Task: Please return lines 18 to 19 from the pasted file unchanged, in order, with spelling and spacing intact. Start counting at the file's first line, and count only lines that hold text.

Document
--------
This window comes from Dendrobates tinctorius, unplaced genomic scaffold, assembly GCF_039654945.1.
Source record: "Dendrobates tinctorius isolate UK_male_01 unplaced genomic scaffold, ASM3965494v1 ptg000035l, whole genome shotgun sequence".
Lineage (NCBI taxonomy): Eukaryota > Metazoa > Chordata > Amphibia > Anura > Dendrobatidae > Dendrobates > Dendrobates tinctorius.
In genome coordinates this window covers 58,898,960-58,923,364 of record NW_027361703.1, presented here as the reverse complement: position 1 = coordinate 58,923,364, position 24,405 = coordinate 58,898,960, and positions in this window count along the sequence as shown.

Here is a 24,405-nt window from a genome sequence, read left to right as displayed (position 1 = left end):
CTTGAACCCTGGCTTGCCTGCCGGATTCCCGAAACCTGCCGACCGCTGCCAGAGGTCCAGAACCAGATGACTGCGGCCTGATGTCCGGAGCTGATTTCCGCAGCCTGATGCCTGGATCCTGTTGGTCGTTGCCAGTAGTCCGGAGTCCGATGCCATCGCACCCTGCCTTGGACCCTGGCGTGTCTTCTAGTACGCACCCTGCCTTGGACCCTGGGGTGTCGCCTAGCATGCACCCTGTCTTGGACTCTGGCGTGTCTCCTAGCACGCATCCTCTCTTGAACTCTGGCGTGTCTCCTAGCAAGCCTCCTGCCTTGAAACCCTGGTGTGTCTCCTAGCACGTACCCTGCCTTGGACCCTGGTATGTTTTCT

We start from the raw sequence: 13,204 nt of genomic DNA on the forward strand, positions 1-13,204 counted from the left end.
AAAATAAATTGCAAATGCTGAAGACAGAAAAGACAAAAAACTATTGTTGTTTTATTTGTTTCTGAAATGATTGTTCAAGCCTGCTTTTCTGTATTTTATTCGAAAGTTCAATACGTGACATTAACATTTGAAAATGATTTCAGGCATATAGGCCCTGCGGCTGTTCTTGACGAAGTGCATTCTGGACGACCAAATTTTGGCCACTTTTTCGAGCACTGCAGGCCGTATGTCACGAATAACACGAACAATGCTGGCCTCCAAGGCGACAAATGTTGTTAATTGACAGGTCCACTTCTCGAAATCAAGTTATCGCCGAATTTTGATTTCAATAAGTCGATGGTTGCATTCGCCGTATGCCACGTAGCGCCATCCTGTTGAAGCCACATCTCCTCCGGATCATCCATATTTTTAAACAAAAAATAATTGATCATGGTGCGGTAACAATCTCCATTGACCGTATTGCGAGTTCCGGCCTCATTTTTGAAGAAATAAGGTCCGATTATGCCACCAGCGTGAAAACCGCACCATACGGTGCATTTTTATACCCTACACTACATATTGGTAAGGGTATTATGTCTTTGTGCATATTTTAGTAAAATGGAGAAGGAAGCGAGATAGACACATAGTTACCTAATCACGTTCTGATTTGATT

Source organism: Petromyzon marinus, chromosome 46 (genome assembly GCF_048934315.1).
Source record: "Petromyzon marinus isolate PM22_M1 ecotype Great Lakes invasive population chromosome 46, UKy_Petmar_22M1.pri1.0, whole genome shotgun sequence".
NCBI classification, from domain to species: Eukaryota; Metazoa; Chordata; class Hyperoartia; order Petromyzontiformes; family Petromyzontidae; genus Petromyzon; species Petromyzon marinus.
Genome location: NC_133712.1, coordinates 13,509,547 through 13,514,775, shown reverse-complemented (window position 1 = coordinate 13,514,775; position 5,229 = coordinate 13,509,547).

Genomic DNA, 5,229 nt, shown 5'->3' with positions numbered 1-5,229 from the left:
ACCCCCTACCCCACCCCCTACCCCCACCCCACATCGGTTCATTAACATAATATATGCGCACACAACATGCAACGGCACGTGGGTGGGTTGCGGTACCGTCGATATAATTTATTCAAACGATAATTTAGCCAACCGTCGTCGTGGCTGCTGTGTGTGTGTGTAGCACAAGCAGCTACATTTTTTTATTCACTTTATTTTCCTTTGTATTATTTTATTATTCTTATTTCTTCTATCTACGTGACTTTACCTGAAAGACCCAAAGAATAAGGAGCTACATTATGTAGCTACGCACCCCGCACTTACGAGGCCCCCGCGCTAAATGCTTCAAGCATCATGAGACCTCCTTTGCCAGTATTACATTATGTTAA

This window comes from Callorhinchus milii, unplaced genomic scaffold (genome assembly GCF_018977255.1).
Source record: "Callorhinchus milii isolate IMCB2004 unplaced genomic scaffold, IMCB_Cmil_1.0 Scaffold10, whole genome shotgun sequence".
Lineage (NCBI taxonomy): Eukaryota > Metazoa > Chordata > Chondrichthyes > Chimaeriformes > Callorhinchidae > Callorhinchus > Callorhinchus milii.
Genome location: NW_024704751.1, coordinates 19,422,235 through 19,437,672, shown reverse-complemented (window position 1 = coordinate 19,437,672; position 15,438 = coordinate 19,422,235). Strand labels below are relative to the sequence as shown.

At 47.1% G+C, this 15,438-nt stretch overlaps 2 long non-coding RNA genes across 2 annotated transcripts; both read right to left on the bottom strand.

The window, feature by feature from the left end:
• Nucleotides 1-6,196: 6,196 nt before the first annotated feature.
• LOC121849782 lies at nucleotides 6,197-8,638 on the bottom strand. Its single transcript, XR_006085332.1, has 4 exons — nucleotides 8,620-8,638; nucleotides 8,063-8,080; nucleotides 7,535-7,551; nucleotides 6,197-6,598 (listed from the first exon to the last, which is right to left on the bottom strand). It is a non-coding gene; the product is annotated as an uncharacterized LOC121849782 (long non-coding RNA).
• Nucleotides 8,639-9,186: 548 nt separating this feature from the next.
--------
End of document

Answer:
Genome location: NW_024704751.1, coordinates 19,422,235 through 19,437,672, shown reverse-complemented (window position 1 = coordinate 19,437,672; position 15,438 = coordinate 19,422,235). Strand labels below are relative to the sequence as shown.

At 47.1% G+C, this 15,438-nt stretch overlaps 2 long non-coding RNA genes across 2 annotated transcripts; both read right to left on the bottom strand.